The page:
Sustainable Planning and Design in K-12 Schools: Part 4

If you follow K-12 School Design like I do, you’ll notice that districts across the country are going green to save green. Although schools are closed for summer vacation, there is no vacation from the funding cuts that most every school is experiencing. California Green K-12 School Design by LPA Inc.Simple steps that improve a school’s indoor environment cost nothing. Abundant natural daylight, outdoor views, and fresh filtered air don’t come with a high price tag—and yet, they’ll make your classroom feel like a million-dollar educational space.

A school building’s shape can go a long way toward making it green and creating a top notch indoor environment. A narrow building, for example, supports both natural daylighting and natural ventilation strategies. So does a circular or cylindrical design. Both strategies also help to reduce a building’s development footprint.

Strategies for abundant natural daylighting include large windows with low-emission (Low-E) glazing, atriums, clerestories, skylights, light monitors, light shelves, and glass curtain walls.

Natural ventilation goes a long way toward achieving the best indoor air quality. Several strategies support a natural ventilation system, from building orientation and shape—as mentioned above—to operable windows, double curtain walls, and wind chimneys.

A double curtain wall system has a façade of two separate panes of glass separated by a 30-inch air space, which not only brings natural daylight into the building and gives users spectacular outdoor views, it also vents heat out the top of the building, and on cold days it captures warm air to help heat the building.

Wind chimneys have been used for centuries from the American Southwest to the Middle East and India for natural ventilation of a building interior. A wind chimney can be as simple as a rooftop chimney designed to use temperature and pressure differentials to drive clean fresh air into and through a building. A wind chimney can also be a more complex system, like a tower sunk from three to several feet into the ground and attached to a building that draws cool air up from the earth (which has a stable, cooler temperature than above-surface air) and into the building. When it is cold outside at night, this wind chimney system draws air up from the earth that warms the building floors.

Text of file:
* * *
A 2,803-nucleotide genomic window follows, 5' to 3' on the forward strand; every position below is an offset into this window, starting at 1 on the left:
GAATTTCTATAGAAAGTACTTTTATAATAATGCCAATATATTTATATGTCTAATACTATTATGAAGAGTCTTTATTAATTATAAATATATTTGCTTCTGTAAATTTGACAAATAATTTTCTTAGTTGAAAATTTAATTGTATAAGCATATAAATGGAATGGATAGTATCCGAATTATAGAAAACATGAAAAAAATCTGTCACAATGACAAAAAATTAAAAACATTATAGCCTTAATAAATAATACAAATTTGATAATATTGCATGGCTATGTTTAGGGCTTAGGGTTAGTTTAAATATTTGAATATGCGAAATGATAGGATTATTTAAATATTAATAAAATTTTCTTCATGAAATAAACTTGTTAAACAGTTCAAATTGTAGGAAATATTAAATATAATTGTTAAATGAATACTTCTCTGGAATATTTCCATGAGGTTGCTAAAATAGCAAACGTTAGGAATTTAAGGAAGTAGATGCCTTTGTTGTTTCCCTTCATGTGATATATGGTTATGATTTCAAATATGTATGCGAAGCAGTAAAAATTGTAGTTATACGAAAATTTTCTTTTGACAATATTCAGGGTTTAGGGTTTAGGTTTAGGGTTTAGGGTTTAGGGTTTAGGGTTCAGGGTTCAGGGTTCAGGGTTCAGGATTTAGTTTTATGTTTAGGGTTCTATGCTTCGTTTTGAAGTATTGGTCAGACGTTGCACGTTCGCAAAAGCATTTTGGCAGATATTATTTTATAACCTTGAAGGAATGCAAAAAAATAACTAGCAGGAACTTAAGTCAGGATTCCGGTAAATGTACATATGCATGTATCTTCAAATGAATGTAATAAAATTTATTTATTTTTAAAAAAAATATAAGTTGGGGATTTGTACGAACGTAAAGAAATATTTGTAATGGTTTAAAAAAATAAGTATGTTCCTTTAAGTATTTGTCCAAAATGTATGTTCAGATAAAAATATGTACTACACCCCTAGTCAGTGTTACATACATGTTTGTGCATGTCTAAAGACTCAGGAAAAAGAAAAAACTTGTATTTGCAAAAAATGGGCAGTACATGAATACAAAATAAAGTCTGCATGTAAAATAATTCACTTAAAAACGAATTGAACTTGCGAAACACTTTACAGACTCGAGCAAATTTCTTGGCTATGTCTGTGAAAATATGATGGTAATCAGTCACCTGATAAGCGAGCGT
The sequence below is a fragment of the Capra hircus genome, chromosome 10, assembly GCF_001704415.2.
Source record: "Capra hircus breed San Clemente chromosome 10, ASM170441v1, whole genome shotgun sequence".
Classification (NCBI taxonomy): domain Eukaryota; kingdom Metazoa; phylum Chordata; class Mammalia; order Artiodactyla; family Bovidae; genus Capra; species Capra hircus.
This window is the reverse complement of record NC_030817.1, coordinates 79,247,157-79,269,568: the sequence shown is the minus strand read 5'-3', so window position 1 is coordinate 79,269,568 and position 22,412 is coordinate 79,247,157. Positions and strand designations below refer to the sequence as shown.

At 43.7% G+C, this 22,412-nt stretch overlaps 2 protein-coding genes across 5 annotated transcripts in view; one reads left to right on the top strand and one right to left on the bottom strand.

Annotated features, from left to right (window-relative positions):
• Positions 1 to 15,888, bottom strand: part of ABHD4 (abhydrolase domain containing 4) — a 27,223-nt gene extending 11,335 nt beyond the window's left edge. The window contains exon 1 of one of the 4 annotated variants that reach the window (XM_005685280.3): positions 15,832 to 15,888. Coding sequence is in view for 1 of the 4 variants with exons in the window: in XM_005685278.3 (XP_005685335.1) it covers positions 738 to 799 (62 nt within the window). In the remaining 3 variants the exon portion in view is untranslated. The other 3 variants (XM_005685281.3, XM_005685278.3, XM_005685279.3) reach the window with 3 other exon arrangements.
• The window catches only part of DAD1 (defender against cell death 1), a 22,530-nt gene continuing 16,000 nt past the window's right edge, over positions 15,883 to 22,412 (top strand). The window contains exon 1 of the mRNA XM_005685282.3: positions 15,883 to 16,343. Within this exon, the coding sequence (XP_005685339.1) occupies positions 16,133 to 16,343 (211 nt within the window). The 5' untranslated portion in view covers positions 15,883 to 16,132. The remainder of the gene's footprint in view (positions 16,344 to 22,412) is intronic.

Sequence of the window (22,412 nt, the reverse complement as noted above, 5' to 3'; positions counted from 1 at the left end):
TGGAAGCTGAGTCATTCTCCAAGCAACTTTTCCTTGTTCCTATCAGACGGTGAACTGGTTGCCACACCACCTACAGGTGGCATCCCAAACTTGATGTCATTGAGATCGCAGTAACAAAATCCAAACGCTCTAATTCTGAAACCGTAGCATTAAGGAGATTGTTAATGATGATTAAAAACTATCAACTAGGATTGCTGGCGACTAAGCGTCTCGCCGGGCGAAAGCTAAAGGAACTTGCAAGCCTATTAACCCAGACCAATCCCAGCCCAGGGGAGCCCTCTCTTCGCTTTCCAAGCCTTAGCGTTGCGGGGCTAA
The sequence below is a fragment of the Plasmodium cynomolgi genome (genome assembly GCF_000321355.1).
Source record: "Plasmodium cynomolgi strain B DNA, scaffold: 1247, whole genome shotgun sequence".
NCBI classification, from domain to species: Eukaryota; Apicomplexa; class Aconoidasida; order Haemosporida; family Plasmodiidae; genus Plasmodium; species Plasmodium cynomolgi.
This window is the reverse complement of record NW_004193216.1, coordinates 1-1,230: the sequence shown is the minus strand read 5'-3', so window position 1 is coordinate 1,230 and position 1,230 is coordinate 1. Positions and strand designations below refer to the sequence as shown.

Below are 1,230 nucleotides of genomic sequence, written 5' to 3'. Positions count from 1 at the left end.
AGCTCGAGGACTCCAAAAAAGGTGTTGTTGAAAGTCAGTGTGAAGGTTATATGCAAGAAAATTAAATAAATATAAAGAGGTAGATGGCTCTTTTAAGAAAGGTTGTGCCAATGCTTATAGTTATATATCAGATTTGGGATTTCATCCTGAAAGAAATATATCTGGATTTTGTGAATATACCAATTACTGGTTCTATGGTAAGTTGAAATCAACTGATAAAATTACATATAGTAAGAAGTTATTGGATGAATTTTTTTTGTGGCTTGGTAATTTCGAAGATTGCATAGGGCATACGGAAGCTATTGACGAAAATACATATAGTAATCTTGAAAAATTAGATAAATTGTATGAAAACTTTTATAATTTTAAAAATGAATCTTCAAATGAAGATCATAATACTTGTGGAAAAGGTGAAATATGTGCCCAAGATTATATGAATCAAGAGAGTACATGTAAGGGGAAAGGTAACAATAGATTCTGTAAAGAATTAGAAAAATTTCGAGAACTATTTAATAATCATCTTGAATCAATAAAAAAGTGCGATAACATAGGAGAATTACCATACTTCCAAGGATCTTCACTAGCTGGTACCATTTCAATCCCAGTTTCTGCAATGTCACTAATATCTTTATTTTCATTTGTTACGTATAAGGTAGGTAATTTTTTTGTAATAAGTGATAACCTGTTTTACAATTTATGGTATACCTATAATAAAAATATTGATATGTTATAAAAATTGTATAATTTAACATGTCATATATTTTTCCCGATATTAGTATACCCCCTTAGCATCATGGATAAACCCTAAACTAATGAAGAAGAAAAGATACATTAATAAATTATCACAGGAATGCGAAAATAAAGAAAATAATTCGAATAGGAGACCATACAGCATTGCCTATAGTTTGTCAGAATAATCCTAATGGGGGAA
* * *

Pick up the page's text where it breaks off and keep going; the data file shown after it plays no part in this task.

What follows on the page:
Fremont High School designed by LPATemperature is a critical component of indoor environmental quality. A growing number of energy-efficient heating and cooling technologies are helping buildings become more sustainable while making occupants more comfortable, starting with underfloor air distribution systems, or displacement ventilation, which deliver conditioned air at a lower velocity just above floor level. The conditioned air rises naturally and disperses throughout the space. This delivery system uses lower fan pressure and speeds, and therefore less energy, than conventional HVAC systems.

Fremont New High School designed by LPAAn inexpensive and energy-efficient HVAC strategy is night flushing, which uses a system of fans and vents to push warm interior air out of a building at night and draw in the cooler evening air, which delays heat gain during the day, and that reduces the cooling load. Night flushing also helps to keep the indoor air fresh by ejecting stale air.

Maintaining good indoor air quality requires proactive building operations plans, including cleaning procedures, the use of low- and zero-VOC cleaning products, and regular maintenance and monitoring of the HVAC system.

In Part Five of this Sustainable Planning and Design in schools series, we’ll get more into design—from a school’s façade to its roof, and how to save energy through the process.

Dave Gilmore has more than 30 years of experience in the architectural design industry. A Principal at LPA Inc., Gilmore has left his mark on more than 200 K-12 schools. He has additional expertise in urban planning, commercial, retail, institutional, mixed-use and public architectural design. Dave is a LEED accredited professional (AP), and an active member of the American Institute of Architects (AIA) and the Coalition for Adequate School Housing (C.A.S.H.).

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